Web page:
Imagine you are in a room with 15 strangers, possibly having coffee or catching up on phone calls before your next session at ANESTHESIOLOGY® 2021. Each of you has a blue card made of the highest-quality stock paper. I walk into the room and announce that I have 16 orange cards made of the same paper stock. I indicate that I am acting as a broker for an eccentric surgeon who is willing to pay $100 for each pair of cards – one orange and one blue – that I can round up for her. I approach each of you separately to negotiate a price to buy your blue card so I can subsequently sell the pair to the surgeon. What price do you think we negotiate? Based on numerous experiments with a variety of sample sizes and individuals with myriad backgrounds, the transaction described here typically results in a “fair game” where we negotiate to split the $100 evenly; that is, I would pay each of you $50 and I would net $50 after selling a pair to the surgeon. The cards are worthless if not paired.

Now consider a similar scenario except this time I have only 12 orange cards. I am needed for each pair; four of you in the room are not needed to complete the transaction with the surgeon. What price do you think we negotiate as I move from person to person to strike a deal? The equilibrium answer in this game is significantly less than $50, although the exact amount based on experiments varies depending on characteristics and preferences of the players. What if you and the other 15 individuals could discuss the potential transaction and form groups to negotiate with me? What if I had to gather all pairs before the surgeon would pay me anything? There are many possible scenarios and potential “games” to play. Obviously, negotiated prices are sensitive to the relationship between buyers and sellers and their relative market power.

In economics, markets are often described based on the concentration of buyers or sellers (producers), and highly concentrated markets garner the attention of regulators and policymakers. The table presents common classifications of different market structures.

A monopoly is considered undesirable because it can negotiate higher prices for its goods or services. This can result in inefficiencies, loss of social (economic) welfare, and suboptimal supply (e.g., poor access to health care). On the other hand, a monopsony may demand prices that are insufficient to support growth and quality in the products or services being purchased. Oligopolies and oligopsonies can have similar effects, although to a much lesser extent. Many economists argue that even with very few buyers and sellers, the benefits of a competitive market are achieved.

Table:

Classification of Market Concentrations of Sellers and Buyers

Classification of Market Concentrations of Sellers and Buyers
Classification of Market Concentrations of Sellers and Buyers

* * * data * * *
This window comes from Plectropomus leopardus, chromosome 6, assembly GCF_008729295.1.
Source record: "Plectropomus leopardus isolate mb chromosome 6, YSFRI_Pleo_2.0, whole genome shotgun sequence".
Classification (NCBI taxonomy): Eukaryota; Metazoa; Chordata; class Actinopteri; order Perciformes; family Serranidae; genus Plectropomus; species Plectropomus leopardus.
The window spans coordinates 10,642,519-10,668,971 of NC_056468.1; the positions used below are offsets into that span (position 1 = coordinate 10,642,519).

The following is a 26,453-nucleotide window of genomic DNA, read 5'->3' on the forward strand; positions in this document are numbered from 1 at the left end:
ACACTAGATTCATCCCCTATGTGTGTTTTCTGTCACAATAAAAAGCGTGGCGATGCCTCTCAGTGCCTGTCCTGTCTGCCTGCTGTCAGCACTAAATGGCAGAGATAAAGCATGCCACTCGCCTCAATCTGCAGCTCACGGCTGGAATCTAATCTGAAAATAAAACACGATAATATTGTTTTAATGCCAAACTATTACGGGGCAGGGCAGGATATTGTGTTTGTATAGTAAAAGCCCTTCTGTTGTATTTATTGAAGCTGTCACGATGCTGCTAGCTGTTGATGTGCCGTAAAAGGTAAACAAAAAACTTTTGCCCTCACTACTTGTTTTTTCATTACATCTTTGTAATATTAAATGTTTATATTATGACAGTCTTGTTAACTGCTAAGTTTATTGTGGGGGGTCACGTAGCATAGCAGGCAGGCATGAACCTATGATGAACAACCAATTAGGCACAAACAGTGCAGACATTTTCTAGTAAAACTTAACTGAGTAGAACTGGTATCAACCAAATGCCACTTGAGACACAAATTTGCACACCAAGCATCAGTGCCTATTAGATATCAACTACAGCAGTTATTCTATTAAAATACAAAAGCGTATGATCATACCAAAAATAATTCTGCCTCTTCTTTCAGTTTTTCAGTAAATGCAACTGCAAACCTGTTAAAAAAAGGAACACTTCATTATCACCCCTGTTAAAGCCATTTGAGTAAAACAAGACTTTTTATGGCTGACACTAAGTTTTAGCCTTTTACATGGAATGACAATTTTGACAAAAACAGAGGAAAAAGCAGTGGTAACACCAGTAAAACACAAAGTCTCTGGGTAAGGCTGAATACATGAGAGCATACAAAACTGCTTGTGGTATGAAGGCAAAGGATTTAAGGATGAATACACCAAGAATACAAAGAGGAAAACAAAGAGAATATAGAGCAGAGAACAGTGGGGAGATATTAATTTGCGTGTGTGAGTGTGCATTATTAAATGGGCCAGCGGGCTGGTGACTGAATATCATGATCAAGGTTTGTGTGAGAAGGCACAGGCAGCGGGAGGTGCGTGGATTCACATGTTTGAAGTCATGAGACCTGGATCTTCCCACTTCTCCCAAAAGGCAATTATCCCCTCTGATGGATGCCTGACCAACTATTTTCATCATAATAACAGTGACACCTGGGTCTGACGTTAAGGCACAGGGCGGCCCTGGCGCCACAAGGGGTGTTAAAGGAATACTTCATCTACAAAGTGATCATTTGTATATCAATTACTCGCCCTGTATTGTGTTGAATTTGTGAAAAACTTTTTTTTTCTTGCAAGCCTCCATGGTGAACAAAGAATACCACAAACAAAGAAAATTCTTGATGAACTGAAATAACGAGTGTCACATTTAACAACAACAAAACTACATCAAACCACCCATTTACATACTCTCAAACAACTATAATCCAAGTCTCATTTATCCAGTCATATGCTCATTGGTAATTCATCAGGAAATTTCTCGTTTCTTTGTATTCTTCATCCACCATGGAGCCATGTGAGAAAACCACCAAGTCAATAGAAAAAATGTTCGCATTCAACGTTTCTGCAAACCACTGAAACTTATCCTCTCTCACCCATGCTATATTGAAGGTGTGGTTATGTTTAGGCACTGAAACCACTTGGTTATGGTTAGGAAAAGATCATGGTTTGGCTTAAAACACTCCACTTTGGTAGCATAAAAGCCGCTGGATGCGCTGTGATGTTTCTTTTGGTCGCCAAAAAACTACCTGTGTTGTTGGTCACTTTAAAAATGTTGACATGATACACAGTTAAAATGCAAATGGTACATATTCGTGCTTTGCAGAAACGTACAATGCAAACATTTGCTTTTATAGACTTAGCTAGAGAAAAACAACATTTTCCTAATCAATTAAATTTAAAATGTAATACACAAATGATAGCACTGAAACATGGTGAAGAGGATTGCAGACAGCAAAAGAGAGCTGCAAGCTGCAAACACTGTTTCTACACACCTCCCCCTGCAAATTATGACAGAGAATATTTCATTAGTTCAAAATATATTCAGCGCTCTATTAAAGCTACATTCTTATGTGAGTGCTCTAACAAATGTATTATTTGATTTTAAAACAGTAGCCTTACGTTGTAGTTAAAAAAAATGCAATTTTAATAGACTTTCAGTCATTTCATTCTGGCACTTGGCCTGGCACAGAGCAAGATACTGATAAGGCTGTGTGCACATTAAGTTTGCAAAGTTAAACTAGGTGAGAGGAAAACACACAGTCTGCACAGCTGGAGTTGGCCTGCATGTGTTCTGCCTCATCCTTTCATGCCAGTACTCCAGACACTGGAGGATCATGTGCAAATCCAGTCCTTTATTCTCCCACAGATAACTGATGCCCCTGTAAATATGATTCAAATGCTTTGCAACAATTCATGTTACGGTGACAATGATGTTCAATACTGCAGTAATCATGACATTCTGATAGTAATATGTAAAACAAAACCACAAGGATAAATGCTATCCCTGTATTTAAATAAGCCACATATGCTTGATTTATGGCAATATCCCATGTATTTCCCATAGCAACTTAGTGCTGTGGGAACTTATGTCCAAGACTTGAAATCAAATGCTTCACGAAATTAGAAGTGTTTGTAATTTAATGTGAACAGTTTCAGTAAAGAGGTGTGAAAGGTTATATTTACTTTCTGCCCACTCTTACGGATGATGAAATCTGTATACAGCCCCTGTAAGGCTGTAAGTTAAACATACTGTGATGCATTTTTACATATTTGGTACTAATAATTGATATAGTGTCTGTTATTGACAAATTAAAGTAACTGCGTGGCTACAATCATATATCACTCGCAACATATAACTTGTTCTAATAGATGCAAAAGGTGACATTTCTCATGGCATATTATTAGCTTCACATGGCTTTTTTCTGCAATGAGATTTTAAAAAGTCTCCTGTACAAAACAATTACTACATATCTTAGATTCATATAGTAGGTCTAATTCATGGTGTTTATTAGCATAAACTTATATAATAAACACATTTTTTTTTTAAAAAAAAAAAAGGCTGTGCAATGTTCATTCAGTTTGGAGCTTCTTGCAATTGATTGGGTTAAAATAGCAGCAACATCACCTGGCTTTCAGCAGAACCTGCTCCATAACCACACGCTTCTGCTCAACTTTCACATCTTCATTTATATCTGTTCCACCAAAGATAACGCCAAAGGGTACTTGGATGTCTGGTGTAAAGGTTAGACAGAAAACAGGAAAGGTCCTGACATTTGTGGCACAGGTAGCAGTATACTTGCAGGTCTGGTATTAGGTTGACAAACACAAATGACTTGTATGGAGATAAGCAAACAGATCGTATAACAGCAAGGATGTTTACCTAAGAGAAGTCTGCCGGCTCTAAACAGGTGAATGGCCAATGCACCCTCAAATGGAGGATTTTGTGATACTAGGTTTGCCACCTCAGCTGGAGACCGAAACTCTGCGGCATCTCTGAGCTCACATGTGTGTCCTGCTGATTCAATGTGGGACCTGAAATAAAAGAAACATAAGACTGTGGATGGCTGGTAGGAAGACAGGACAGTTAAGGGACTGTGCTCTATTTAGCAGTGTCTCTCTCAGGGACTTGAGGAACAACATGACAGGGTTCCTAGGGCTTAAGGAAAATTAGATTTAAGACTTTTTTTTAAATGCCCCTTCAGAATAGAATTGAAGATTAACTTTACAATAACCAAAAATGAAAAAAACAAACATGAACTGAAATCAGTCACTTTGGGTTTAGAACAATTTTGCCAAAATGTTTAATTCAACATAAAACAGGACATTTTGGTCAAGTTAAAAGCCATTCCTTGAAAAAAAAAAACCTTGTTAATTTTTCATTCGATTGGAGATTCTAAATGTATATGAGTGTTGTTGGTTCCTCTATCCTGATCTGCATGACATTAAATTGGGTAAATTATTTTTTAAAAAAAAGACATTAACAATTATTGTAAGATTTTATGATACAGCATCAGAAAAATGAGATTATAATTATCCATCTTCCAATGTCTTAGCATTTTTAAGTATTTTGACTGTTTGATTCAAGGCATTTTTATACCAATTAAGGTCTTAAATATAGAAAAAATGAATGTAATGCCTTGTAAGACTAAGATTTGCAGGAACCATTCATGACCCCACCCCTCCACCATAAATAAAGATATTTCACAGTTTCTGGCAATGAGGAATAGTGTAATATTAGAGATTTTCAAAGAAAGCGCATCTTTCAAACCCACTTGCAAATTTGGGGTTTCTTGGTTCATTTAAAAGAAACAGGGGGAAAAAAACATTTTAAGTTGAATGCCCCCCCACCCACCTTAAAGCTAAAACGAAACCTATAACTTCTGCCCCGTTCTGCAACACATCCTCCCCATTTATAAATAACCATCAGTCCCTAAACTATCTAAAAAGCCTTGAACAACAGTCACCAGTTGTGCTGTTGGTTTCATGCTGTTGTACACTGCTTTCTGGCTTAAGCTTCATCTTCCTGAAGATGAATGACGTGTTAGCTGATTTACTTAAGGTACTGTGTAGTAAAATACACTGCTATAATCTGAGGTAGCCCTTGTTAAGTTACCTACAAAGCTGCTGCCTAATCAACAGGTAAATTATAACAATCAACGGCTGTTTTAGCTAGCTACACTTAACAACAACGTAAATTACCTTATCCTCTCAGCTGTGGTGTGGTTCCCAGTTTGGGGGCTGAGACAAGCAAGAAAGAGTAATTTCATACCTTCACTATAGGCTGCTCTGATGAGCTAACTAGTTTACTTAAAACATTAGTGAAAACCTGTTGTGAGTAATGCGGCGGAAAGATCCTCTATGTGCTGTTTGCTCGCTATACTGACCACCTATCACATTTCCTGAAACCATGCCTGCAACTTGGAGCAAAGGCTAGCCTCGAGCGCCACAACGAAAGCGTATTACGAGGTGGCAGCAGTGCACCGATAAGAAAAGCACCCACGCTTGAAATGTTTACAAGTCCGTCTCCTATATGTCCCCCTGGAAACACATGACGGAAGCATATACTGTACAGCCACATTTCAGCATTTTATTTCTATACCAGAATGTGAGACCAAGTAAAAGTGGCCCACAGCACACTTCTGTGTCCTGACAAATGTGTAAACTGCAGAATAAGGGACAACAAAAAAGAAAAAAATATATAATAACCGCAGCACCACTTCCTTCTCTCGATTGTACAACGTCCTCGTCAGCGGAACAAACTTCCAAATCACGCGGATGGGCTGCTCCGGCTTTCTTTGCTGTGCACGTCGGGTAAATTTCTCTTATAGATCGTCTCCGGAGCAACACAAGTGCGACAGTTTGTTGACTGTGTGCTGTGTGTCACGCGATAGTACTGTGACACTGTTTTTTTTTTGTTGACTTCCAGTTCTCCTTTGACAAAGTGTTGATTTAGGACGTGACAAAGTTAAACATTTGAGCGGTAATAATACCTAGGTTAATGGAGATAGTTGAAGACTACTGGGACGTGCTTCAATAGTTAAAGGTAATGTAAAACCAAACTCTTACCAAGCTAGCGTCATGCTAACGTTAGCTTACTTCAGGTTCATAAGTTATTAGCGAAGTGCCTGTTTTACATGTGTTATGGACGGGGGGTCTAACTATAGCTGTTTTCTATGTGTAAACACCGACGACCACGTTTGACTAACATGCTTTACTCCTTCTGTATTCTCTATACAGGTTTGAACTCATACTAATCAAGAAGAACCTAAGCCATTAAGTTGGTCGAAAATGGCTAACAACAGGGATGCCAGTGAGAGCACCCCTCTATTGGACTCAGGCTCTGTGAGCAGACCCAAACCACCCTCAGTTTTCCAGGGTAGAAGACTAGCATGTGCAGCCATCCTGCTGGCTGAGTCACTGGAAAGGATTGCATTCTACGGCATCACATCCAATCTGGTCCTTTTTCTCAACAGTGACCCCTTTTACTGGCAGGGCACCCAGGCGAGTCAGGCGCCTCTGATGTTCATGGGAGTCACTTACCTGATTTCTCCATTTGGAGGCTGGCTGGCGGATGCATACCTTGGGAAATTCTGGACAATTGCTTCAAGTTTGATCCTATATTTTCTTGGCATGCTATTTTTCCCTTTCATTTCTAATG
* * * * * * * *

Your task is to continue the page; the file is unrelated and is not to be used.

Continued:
The Federal Trade Commission (FTC) is the regulatory body that monitors the concentration of producers in various markets to prevent unfair methods of competition in commerce. The FTC may refer evidence of criminal antitrust violations to the Department of Justice (DOJ). These agencies often use the Herfindahl-Hirschman Index (HHI) as a measure of market concentration. The HHI is calculated by squaring the market share of each hospital or health system competing in the market and then summing the resulting numbers. For example, in a market consisting of four hospitals with shares of 20%, 20%, 30%, and 30%, the HHI is 2,600 (202 + 202 + 302 + 302 = 2,600). The agencies generally consider markets in which the HHI is between 1,500 and 2,500 points to be moderately concentrated and consider markets in which the HHI is more than 2,500 points to be highly concentrated (asamonitor.pub/3acN1pH).

Reviews of studies of hospital markets found that concentrated markets are associated with higher hospital prices (Health Aff (Millwood) 2017;36:1530-8; The Synthesis Project 2012; Policy Brief No.9:1-7). Thus, hospitals and health systems in a market that represent, or may represent after a proposed merger, a monopoly or concentrated oligopoly are likely to become organizations of interest to the FTC.

A major hurdle in demonstrating that an organization has unfair market power, and in calculating the HHI to challenge a merger, is appropriately defining “the market.” To define a market, both geography and product need to be specified. The market for a pediatric liver transplant program is substantially larger geographically and less competitive than the market for obstetrics in an urban setting. In rural health care, an HHI calculation may not be warranted; the monopoly structure is sometimes the only business organization that makes sense to serve a community effectively.